Post #435 The Night of the Wolves

November 18, 2015 at 11:37 AM | Posted in Uncategorized | Comments Off on Post #435 The Night of the Wolves

When I was in 7th or 8th grade, two friends and I decided to spend the Christmas holiday by going camping for a few days before The Day.  We had a few weeks off, nothing to fill it with except sitting home and sleeping late, anticipating the big day, and watching Christmas specials on television.  It was T who came up with the idea.  G, whose dad was a Marine like my dad, volunteered to get the tent through the base, so I volunteered to get some stuff as well.  We started writing lists of things we would need and how we were going to transport it.

We got permission from our parents, although they were uniformly skeptic that we’d last the full four days we were planning.  We started amassing the vast quantity of junk we thought it would take to survive.  G’s dad volunteered to take us to our campsite in his truck.  Hours long discussion finally yielded the “perfect” spot to camp.  It was near where T and I lived, walking distance to either house if there was an emergency.

Sonoran Desert (2)

Alexander the Great’s plan to cross the Alps on elephants couldn’t compare the planning that went into our camping trip.  We even decided what we were going to do each day.  Most of that was categorized under “exploring” because that was the big thing then.  We’d all just read Tom Sawyer and Journey to the Center of the Earth.  We lived in middle of the Sonoran desert; our campsite was a tiny “mountain” range just the east of the city we lived in.  It was all tailor-made for a few days of adventure.  The fact that we didn’t know the first thing about what we were doing never entered into it.  We had lists, we had plans, we had approval from our parents, we had all the gear.

One day just before vacation started, we were going over our lists and I looked up at the other two.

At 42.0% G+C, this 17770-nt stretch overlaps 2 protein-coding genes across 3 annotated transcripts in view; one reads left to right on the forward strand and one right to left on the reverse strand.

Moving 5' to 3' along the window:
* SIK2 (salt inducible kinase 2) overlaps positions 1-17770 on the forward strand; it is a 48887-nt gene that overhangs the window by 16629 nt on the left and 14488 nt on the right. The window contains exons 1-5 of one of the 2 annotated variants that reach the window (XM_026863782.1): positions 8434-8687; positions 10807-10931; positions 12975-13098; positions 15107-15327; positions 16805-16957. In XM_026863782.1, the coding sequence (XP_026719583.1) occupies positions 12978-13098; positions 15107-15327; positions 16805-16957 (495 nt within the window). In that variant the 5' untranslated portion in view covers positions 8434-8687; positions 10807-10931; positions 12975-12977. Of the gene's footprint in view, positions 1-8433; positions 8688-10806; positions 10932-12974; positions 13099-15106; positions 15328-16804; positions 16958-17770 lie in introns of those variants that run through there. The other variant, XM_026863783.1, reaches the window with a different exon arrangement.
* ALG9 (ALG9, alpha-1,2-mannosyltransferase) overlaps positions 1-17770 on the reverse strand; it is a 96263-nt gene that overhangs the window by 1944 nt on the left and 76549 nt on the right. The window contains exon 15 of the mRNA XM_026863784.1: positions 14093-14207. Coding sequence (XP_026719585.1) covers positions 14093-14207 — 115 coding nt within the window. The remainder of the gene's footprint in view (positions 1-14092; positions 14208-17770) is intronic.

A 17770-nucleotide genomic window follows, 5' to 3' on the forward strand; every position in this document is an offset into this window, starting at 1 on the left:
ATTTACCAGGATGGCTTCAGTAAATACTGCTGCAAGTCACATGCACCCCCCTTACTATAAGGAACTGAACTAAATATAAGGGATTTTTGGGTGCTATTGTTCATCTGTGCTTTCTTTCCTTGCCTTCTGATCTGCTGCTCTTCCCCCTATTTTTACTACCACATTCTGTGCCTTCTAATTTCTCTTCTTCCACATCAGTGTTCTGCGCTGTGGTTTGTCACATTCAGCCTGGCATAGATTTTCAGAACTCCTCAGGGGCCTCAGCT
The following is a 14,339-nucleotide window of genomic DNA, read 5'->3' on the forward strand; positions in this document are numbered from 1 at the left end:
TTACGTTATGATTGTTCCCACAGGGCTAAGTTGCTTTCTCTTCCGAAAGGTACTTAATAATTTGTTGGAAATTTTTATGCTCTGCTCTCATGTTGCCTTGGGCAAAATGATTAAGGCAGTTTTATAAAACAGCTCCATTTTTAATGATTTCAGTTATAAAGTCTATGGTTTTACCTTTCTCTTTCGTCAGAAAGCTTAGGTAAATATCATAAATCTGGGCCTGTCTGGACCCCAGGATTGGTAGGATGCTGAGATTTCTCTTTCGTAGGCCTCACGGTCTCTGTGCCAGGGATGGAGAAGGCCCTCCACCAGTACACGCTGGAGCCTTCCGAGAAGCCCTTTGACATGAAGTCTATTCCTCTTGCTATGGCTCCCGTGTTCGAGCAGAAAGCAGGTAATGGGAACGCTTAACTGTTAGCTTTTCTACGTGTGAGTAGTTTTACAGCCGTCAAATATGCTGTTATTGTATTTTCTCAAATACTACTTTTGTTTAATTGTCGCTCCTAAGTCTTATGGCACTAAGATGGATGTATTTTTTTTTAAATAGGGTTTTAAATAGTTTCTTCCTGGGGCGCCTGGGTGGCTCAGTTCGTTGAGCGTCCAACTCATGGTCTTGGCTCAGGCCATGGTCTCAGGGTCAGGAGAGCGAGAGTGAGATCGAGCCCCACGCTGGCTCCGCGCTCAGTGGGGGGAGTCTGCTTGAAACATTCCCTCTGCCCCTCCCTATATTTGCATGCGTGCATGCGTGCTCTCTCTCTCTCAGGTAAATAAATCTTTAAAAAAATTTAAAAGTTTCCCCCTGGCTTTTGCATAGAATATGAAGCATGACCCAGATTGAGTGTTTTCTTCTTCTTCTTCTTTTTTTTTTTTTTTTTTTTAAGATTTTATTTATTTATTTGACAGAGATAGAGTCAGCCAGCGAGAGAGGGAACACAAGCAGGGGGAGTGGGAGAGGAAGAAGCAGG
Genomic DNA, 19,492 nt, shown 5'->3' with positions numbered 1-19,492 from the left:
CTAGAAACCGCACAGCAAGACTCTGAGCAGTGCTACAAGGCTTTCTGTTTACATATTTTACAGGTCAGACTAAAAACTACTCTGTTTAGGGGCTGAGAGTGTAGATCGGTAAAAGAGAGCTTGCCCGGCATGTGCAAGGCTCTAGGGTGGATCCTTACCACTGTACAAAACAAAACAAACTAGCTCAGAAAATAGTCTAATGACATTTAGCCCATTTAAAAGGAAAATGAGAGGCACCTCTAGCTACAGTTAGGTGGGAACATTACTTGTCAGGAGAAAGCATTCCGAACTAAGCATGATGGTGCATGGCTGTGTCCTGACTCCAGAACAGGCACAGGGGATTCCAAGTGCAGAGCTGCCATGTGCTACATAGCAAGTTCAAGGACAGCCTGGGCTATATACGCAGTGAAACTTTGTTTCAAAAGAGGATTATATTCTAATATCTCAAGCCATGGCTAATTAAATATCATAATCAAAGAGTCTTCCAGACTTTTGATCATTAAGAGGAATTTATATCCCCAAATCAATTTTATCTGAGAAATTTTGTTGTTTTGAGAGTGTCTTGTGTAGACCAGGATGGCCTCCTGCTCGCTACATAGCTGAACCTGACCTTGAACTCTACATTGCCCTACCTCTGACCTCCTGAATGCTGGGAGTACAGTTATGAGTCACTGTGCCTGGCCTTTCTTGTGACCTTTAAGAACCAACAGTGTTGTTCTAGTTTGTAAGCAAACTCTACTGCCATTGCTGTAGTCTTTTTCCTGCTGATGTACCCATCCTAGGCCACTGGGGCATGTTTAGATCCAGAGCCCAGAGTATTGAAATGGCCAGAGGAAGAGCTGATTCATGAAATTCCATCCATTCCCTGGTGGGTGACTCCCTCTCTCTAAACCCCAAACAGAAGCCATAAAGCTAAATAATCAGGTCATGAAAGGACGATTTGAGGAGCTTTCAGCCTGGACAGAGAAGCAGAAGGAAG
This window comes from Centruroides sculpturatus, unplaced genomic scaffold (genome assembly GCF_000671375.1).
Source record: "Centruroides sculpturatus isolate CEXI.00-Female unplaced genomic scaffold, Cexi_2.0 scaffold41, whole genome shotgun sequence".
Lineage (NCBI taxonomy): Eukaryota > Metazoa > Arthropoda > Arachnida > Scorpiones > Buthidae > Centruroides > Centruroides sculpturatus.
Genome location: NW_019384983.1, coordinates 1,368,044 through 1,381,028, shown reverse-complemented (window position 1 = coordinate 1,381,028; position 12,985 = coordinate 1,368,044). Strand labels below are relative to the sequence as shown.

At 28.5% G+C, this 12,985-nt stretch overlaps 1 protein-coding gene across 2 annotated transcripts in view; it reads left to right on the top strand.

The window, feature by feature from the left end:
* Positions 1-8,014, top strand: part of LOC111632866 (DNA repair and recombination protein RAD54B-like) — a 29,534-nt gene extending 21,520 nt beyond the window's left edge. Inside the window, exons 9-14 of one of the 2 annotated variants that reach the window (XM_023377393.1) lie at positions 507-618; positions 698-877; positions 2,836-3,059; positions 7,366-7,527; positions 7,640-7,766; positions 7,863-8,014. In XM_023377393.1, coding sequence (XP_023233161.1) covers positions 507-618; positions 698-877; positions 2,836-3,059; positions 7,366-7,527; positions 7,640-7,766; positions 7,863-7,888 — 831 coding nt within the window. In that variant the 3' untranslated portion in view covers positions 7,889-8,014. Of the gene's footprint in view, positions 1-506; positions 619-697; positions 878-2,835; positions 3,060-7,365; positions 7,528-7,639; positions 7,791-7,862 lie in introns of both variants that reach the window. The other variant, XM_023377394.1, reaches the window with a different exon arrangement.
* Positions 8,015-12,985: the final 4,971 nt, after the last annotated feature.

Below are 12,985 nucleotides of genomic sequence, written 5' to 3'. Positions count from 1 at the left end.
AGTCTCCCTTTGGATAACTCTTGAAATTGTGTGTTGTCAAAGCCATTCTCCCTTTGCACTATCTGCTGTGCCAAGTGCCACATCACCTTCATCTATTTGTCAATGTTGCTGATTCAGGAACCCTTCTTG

“What are we going to eat?”

That stopped us.  Our moms, and occasionally our dads, took care of all that.  We’d never considered it.  We knew the basics.  Three meals a day for four days equaled twelve meals.  We knew we’d be cooking over a camp fire because that’s how you did it when you camped out.  Eventually, we decided we’d each just take care of our own meals and let it go at that.  What we really meant was we’d tell our moms and take whatever they packed.

Then T sneezed and rubbed his nose.  No big deal.

On the day we were supposed to leave for the camp out, he showed up at my house with the sad news that his mom wouldn’t let him camp out after all since his sneezes turned into a cold.

We were all for calling the whole trip off, but T said he could go help us set up and stay a while, but he had to get back home before it got dark.  So we did.  G’s dad droves us the three miles to our camp site with me giving directions.  I’d been there many times before.  We unloaded and he said goodbye and we were on our own.  T and I lived three miles from the spot we were standing on, but we could have been three planets away.  We felt cut off from everything.

First challenge, the tent.  We found just the right spot for it and started setting it up.  None of us had ever set a tent up before this, but we’d watched our dads doing it.  We had an eight person, canvas monstrosity which was standard military issue.  We had it mostly put up but were completely flummoxed by the six short aluminum supports, and by the fact that the tent was up, but sagging, no matter how tight we pulled the guys.  Then a gust of wind passed by, the tent inflated with a poof, and we instantly saw where they went.  Finally, the tent was up, the gear was stowed, the sleeping bags were laid out, and the fire ring was laid out.  Now we had to find fire wood and explore!